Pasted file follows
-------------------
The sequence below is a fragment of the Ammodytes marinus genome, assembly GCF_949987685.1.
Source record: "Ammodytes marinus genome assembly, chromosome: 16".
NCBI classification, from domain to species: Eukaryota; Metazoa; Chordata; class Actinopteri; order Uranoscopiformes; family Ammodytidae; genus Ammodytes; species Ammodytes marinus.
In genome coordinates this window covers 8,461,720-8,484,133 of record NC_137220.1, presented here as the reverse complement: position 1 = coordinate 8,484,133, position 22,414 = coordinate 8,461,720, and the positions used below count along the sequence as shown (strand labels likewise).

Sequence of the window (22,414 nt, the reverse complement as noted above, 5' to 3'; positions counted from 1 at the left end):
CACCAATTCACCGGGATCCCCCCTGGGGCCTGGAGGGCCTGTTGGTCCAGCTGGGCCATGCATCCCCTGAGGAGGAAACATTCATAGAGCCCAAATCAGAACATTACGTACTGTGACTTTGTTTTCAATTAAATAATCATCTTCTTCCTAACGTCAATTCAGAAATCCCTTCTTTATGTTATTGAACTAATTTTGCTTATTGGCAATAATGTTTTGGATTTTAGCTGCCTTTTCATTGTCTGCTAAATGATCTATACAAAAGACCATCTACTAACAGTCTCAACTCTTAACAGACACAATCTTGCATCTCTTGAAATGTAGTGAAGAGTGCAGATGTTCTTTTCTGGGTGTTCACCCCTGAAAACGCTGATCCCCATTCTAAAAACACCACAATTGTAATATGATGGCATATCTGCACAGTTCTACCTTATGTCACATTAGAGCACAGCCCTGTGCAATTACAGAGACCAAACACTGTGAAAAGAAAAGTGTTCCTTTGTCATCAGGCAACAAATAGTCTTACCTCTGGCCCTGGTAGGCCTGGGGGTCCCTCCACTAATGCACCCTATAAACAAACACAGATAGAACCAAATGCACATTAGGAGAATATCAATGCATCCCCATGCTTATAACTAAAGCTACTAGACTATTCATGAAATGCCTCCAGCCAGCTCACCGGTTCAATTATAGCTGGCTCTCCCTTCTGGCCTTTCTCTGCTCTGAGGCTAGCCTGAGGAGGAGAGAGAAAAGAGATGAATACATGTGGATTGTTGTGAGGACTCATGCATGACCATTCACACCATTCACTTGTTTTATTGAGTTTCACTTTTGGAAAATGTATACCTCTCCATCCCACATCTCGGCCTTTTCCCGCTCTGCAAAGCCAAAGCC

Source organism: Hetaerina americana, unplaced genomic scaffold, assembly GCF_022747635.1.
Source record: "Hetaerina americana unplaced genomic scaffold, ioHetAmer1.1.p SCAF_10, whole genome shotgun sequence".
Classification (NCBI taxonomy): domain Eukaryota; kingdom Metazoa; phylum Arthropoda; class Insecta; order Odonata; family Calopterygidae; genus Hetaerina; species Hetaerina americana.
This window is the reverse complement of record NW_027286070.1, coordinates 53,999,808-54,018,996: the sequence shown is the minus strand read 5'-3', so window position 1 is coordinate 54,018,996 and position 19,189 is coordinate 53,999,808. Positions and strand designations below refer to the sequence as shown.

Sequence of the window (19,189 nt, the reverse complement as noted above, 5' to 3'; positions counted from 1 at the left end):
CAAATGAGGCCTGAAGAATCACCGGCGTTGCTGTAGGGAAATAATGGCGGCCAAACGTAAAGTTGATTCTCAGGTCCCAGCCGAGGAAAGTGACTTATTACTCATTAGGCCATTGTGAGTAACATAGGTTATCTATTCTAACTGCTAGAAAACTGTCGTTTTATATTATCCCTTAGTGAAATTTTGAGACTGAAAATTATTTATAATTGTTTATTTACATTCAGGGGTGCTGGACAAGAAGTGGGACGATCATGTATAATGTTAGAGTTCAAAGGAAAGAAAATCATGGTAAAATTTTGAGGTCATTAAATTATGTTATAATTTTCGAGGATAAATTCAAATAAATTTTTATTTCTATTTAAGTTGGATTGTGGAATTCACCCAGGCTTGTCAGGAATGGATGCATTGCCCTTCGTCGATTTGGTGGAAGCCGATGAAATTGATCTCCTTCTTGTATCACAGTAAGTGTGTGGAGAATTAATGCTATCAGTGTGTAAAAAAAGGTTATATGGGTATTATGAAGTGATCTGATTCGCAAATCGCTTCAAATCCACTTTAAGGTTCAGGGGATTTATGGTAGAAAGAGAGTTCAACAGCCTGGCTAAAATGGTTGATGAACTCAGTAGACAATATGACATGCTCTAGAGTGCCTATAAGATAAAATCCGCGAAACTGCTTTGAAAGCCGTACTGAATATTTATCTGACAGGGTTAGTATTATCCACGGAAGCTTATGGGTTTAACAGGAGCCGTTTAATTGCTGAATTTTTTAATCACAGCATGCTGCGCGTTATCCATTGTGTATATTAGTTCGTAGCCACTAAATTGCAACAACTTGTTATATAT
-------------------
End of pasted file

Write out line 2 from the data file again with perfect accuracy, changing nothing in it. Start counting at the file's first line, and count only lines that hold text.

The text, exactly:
Source record: "Ammodytes marinus genome assembly, chromosome: 16".